Others emphasise particular problem classes such as quantum machine learning: Xanadu (Penny Lane) and Rahko (Hyrax); or hard optimisation: Beit, also notable as a quantum software startup in central Europe.

Startups with expansive visions such as Zapata, QC Ware and Strangeworks are offering platforms that aim to span all of these areas and are happy to take a hardware agnostic view. Still there are differences of emphasis. Zapata talk first about industry aligned solutions, QC Ware first about problem class excellence. Strangeworks is notable for the emphasis it puts on enabling collaboration across the wider quantum community to drive innovation and discovery.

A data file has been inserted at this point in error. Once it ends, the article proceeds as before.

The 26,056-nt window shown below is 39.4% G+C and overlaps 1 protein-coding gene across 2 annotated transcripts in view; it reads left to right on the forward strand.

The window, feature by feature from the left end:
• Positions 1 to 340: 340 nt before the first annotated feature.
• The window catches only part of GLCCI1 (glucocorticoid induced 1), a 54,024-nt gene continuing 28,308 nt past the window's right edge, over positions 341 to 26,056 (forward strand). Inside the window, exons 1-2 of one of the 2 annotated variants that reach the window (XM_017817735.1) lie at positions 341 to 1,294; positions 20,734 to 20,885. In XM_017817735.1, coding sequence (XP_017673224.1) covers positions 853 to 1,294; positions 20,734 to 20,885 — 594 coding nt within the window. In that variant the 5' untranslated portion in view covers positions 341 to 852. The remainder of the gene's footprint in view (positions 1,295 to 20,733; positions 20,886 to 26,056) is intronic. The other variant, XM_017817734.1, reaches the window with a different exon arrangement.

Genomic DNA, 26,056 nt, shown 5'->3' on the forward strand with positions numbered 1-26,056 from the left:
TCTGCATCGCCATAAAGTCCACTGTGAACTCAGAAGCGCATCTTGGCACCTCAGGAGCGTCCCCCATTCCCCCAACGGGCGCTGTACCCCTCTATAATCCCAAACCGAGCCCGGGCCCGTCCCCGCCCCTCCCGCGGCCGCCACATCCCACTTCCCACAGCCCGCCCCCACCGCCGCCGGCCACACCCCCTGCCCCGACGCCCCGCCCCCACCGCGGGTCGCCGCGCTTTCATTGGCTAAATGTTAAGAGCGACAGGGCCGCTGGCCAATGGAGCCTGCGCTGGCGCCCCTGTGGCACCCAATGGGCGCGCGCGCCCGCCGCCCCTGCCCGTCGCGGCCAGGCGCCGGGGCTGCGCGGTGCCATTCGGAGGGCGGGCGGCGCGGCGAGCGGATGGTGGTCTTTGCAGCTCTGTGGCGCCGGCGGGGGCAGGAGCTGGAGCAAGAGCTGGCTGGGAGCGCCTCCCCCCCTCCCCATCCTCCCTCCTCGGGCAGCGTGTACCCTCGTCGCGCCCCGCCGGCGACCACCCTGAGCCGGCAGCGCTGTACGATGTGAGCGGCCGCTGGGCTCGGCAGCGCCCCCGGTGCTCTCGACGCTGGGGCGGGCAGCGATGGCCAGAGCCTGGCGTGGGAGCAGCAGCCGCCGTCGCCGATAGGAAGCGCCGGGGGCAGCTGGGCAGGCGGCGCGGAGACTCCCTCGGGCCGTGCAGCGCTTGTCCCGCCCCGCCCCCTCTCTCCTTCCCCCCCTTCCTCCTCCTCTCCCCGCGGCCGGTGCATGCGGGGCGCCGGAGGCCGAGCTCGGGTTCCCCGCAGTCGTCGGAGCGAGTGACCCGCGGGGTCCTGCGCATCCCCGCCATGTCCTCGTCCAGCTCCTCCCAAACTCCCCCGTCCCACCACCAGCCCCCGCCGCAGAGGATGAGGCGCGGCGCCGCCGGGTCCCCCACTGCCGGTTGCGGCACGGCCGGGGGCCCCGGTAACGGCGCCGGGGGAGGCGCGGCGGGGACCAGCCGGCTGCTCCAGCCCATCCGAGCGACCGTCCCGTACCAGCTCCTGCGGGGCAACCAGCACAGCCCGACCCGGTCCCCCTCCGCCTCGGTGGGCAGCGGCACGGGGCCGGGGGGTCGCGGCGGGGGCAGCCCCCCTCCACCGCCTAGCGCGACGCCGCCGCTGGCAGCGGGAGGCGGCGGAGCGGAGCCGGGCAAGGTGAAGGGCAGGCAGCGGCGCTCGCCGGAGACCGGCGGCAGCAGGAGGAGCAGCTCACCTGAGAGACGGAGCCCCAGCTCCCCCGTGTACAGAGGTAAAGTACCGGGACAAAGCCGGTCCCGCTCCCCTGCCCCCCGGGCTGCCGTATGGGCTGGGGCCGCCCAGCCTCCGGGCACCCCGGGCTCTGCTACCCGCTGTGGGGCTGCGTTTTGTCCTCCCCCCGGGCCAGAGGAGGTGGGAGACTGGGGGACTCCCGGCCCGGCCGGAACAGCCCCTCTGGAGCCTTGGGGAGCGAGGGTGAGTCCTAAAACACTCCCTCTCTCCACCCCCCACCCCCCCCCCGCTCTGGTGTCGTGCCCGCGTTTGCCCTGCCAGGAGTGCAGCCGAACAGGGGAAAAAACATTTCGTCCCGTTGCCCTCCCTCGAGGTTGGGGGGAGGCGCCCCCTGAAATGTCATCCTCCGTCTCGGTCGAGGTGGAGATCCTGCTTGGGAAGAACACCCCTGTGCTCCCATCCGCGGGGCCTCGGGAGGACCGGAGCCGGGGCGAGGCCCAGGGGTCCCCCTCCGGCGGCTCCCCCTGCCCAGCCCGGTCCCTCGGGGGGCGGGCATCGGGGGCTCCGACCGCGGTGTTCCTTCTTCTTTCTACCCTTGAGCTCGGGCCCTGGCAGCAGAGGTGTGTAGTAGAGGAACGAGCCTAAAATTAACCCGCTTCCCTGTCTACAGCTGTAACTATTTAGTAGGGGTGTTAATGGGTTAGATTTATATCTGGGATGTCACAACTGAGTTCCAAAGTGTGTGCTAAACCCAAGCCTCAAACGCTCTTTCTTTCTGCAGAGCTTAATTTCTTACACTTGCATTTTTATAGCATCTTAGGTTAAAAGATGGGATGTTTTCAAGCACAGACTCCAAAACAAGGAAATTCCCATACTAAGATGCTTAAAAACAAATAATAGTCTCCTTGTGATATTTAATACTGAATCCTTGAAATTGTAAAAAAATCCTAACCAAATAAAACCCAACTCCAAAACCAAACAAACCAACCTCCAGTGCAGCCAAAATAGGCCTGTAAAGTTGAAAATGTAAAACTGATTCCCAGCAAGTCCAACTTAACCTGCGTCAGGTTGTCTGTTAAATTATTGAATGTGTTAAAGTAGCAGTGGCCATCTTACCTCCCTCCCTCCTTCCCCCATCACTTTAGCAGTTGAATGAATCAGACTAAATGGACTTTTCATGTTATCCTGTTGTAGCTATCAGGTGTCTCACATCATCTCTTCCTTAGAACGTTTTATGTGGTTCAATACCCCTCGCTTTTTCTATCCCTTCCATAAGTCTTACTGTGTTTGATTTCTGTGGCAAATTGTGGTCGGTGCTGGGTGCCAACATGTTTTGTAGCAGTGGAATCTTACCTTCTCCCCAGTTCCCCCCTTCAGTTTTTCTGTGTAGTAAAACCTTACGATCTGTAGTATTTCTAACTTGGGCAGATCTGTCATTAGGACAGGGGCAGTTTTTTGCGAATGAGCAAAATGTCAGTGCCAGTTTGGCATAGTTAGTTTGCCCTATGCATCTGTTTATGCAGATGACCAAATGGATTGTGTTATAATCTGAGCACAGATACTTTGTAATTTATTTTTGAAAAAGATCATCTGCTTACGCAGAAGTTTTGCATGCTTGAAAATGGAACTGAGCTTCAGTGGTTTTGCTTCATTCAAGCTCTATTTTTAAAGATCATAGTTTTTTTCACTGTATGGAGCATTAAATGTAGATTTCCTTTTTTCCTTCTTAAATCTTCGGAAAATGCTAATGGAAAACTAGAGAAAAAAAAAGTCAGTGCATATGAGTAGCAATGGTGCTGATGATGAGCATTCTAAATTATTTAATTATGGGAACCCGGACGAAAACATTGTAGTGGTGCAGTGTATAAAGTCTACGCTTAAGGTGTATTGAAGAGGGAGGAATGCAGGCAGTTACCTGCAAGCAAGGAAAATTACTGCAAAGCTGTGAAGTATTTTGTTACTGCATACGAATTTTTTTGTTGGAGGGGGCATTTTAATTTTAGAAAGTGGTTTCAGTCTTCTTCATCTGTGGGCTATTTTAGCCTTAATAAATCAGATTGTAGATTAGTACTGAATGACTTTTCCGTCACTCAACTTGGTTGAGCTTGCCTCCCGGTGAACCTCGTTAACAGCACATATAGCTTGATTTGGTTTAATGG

As an engaged potential end-user Airbus has itself seized the initiative. It has defined five key ‘flight physics’ problems (the vertical insight) and has launched the Airbus Quantum Computing Challenge to encourage the community (horizontal problem experts) to find ways quantum computers can help. Interestingly the respondents to the challenge have been evenly split across academic institutions and startups, illustrating the rapid commercial development of the field. An important aspect of the challenge is also the vehicle it provides to build awareness and focus thinking internally within Airbus.

Compilers, Errors & Control
The lower levels of the quantum software stack are even further removed from their conventional equivalents: optimising quantum compilers are significantly more conceptually daunting than conventional compilers; digital bits don’t require error correction; implementing optimal control over quantum hardware is a much more important and challenging task than it is for conventional hardware.